August is Muslim-American Heritage Month which focuses on acknowledging and promoting awareness of the invaluable contributions of American Muslims. In honor of this month, Ahmad Ahmadzada (Class of 2024) shares with us his story of growing up in America and how his unique perspective contributed to his career path in Optometry. Read his story below.
Ahmad Ahmadzada, Class of 2024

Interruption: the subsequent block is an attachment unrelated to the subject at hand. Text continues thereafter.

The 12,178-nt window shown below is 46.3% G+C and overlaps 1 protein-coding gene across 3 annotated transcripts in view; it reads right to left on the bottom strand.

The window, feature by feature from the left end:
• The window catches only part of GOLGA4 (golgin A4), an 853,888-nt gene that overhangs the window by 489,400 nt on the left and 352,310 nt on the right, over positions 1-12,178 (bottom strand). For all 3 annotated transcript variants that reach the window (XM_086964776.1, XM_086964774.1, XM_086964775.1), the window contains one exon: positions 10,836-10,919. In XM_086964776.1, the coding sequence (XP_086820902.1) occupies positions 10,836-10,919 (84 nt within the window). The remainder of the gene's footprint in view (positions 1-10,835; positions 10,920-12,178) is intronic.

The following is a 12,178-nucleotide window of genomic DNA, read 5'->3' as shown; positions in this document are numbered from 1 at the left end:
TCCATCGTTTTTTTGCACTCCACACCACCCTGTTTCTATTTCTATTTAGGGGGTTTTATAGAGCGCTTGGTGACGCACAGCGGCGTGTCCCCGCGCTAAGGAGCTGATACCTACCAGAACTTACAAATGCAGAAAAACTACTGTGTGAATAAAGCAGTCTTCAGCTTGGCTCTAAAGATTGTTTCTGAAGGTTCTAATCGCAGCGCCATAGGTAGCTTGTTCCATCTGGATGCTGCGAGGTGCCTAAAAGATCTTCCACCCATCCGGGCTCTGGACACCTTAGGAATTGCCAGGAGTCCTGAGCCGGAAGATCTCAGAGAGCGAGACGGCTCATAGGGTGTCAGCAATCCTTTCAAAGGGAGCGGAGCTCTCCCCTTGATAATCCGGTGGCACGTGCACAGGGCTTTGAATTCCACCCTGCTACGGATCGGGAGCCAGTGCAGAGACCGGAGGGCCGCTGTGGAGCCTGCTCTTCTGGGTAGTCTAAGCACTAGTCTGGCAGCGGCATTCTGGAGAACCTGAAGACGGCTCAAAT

Having grown up in an Afghan refugee household, Islamic values and character have always been at the forefront of my upbringing. Respecting my parents, my teachers, and my elders. Caring for my family, my workplace, and my society. Enjoining what is good and standing up to that which is harmful. My Muslim identity is what inspired me to pursue a career in healthcare. We have a saying in Islam, “Whoever saves a life, it is although he has saved all of humanity.” I love being able to study what I study and practice what I practice as an American Muslim. Islam has been a part of America’s history from the very beginning, from the dark days of the enslavement of my African brothers and sisters to today with Muslims playing an active role in all avenues of our society, from social justice movements to healthcare. Today, I think of my brothers and sisters suffering in Afghanistan, Palestine, Yemen, and across the world and I dream one day of being able to bring healthcare equity and justice to not only my own patients and community, but to the world, or as we say in Islam, the ‘world family’, Ummah.